To offer buyers insight into specific speeds and coverage in the area, it’s advisable to direct them to the Ofcom checker. This resource provides valuable signal strength and network coverage information, helping buyers assess whether the property meets their mobile connectivity requirements.

By including detailed information about mobile signals and coverage in the property listing, sellers and agents can ensure that potential buyers clearly understand the connectivity situation, facilitating informed decision-making.

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Parking

In a property listing, it’s essential to accurately describe the parking availability at the location. Here are some common examples of parking options to consider:

  1. – Drive
  2. – Garage
  3. – Street parking (permit/no permit required)
  4. – Communal car park (with or without allocated spaces)
  5. – No parking available

Please note that this list is not exhaustive. A property may offer multiple parking options, and all available options should be listed in the property description.

If car parking is part of any service charge, it should be included in the service charge details. If it requires a separate payment, this information should also be included.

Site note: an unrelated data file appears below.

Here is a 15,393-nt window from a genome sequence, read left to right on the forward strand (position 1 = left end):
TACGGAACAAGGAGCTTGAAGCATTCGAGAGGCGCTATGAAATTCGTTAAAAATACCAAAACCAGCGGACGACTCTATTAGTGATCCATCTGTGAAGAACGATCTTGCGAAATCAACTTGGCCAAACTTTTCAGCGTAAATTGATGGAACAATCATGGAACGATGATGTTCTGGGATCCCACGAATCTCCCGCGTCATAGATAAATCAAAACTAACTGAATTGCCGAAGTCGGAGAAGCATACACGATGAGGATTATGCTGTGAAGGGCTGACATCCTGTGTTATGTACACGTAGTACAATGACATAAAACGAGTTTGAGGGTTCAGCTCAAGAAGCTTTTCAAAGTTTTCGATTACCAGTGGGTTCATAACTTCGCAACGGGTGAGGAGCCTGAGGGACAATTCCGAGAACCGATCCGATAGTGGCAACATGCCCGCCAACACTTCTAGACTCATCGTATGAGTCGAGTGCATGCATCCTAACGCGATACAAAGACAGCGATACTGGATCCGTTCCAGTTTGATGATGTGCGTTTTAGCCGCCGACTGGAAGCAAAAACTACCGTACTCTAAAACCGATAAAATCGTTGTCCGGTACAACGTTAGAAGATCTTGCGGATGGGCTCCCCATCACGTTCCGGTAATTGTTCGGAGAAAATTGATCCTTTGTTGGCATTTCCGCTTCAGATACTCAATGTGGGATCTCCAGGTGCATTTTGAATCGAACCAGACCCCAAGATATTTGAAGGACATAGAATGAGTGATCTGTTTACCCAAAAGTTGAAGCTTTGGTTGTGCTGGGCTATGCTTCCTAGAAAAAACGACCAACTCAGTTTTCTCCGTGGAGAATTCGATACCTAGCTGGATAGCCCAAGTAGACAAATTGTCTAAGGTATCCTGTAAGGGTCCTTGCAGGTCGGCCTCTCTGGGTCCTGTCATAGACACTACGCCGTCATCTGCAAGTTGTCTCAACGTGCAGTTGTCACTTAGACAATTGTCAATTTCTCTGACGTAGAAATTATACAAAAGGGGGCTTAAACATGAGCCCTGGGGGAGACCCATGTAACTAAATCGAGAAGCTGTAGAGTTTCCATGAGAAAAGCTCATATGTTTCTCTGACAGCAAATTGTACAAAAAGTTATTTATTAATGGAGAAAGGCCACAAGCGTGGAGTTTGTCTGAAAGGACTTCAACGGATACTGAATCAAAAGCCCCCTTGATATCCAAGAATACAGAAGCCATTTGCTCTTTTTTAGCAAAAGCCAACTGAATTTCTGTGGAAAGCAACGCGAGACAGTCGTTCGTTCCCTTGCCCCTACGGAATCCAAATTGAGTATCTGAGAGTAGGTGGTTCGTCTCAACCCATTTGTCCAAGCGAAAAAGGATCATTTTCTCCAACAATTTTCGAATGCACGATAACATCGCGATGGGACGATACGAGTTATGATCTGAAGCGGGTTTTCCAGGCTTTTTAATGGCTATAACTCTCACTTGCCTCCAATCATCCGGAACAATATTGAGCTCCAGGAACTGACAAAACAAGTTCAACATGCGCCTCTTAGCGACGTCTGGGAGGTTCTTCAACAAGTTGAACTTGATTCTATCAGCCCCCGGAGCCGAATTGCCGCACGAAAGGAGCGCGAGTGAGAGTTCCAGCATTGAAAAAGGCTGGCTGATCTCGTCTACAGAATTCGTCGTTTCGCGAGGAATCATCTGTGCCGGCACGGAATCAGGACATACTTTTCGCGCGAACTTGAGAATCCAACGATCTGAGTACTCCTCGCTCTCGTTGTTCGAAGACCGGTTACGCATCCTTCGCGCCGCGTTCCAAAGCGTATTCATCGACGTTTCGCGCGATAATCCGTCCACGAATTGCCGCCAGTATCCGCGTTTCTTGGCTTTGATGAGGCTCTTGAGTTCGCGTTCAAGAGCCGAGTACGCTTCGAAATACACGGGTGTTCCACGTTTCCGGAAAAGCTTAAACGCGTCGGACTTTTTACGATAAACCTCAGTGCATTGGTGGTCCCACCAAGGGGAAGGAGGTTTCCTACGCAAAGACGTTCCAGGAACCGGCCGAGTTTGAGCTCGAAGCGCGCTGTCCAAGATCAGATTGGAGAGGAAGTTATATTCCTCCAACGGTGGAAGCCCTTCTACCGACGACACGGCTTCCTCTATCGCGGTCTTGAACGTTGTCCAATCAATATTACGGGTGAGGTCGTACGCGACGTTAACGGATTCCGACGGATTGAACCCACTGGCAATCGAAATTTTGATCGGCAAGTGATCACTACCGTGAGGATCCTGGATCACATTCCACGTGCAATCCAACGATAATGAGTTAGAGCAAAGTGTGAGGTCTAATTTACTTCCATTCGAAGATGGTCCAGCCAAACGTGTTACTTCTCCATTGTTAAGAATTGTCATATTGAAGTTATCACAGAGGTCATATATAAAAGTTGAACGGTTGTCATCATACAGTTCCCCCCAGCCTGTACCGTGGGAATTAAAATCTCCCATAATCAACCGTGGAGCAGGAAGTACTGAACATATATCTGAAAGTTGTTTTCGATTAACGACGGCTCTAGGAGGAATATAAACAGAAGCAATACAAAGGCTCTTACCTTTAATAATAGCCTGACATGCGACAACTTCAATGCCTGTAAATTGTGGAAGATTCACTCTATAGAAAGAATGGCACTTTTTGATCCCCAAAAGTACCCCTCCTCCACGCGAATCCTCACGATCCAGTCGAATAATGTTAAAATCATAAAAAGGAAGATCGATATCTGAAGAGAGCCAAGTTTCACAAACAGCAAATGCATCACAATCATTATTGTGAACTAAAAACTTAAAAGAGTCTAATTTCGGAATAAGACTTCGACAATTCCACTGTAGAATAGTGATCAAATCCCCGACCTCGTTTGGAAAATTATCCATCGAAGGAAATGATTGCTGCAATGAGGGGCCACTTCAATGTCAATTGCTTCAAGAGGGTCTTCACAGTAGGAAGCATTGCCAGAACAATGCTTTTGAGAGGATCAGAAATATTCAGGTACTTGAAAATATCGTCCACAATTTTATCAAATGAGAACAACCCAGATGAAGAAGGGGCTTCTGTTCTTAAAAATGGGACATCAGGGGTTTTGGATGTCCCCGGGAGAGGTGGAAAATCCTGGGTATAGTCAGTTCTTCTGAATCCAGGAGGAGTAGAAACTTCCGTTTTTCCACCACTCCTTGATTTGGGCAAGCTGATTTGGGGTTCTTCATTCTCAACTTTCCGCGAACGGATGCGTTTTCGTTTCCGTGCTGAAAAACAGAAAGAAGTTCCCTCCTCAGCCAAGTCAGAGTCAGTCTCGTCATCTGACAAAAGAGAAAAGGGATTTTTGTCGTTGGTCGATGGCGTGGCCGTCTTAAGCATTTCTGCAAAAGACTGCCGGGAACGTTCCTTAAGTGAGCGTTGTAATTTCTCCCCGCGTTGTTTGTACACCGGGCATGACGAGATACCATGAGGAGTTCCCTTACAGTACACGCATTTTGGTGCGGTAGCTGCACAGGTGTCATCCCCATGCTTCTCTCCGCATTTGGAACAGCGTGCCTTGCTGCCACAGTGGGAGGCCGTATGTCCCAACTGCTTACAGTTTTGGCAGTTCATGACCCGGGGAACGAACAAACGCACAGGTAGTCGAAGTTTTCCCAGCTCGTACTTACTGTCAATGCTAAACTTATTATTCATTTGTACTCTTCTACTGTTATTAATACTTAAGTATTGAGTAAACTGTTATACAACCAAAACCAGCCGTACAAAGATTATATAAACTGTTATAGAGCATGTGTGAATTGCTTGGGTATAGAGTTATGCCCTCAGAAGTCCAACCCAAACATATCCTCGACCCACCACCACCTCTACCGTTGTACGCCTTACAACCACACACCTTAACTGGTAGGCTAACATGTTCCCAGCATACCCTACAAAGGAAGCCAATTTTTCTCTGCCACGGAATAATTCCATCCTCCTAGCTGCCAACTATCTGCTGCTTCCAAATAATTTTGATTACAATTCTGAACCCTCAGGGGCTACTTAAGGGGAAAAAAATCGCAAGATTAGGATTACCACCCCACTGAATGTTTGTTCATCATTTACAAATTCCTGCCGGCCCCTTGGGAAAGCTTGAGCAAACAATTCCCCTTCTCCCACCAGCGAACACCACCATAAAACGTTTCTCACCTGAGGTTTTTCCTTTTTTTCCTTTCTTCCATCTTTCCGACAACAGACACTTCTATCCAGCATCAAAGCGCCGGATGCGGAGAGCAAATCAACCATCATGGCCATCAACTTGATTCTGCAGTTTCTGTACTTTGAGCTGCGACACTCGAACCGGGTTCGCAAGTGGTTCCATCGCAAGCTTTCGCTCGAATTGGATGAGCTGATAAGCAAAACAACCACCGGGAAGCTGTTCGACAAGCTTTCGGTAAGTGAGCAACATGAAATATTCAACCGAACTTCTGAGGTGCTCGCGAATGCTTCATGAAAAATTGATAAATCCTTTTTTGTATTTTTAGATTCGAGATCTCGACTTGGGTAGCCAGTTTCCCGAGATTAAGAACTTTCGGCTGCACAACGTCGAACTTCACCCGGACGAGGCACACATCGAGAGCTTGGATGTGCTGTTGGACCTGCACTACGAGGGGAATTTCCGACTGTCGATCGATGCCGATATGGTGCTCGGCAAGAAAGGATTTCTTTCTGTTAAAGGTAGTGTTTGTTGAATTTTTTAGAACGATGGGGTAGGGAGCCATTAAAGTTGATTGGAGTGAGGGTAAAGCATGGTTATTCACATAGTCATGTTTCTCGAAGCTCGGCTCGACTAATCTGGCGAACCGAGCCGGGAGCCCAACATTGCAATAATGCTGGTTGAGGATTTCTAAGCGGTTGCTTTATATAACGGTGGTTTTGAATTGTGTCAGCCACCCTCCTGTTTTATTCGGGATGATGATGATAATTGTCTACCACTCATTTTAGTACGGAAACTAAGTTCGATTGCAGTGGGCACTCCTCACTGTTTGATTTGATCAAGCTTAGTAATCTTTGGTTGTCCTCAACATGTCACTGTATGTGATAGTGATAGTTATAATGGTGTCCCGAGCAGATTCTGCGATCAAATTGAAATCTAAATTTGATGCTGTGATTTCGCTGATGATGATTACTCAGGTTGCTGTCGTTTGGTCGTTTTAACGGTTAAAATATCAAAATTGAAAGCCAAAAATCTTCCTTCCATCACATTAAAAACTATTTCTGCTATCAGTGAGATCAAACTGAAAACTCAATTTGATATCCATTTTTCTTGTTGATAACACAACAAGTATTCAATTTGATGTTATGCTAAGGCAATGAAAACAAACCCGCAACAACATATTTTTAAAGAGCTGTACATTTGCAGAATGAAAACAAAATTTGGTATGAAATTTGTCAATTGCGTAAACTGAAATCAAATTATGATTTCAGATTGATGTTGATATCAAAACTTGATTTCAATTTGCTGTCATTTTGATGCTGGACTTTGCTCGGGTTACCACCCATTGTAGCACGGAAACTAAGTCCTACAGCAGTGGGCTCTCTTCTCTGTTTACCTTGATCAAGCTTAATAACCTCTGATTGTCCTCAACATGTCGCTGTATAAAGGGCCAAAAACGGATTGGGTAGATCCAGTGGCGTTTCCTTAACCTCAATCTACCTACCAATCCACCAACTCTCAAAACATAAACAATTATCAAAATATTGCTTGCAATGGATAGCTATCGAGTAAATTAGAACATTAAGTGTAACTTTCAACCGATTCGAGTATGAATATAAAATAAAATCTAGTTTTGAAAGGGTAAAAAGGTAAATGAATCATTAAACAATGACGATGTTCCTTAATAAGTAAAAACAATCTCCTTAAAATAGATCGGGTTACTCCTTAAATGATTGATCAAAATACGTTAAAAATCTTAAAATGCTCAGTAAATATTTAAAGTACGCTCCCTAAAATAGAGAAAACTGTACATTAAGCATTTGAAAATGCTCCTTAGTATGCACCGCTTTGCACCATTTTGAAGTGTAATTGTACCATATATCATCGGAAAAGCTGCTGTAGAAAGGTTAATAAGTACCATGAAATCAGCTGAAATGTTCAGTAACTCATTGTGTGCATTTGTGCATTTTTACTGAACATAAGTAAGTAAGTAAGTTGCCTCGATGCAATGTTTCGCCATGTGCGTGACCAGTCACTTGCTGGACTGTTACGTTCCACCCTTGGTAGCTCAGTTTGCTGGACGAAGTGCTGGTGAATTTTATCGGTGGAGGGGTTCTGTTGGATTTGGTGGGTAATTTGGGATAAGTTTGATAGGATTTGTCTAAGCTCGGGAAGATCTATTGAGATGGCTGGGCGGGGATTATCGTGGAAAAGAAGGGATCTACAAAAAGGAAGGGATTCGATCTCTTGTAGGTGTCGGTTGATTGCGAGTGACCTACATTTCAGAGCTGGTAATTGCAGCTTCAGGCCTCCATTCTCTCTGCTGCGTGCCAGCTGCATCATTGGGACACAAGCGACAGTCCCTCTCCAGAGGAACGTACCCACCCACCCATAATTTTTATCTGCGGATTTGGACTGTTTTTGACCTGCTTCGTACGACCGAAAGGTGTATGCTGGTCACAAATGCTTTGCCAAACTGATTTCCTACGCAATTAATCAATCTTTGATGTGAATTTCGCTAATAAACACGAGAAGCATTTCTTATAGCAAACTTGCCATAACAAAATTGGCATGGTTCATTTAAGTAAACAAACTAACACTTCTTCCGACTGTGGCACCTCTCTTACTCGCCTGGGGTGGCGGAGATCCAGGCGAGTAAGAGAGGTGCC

Allocated parking

Furthermore, details regarding the location of allocated parking in relation to the property should be provided. Additionally, if there are designated disabled parking spaces, such as on-street dropped-kerb disabled bays, this information should be included where known.

By detailing the parking options and related details in the property listing, potential buyers can assess whether the property meets their parking needs and preferences.

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Electric vehicle (EV) charging capabilities

Property agents are encouraged to provide information regarding existing or potential electric vehicle (EV) charging capabilities at the property. Additionally, if a property is eligible for obtaining a parking permit, such as in a local authority Residents’ Parking Zone, buyers should be informed of any associated costs or limitations.

Parking space

Agents may find it beneficial to specify whether the parking space is included in the title deed or if there is a separate deed/contract for the parking space. This detail helps buyers understand the ownership status of the parking facility.

While some properties may have access to other car parks, it’s important to note that this differs from a communal residential car park. Consumers should be aware that accessing alternative car parks may result in additional insurance costs, and this information should be disclosed to them.

By providing comprehensive information about EV charging capabilities, parking permit availability, ownership status of parking spaces, and potential insurance implications of alternative car parks, property agents ensure that buyers are well-informed about parking-related matters, helping them make informed decisions regarding their property purchase.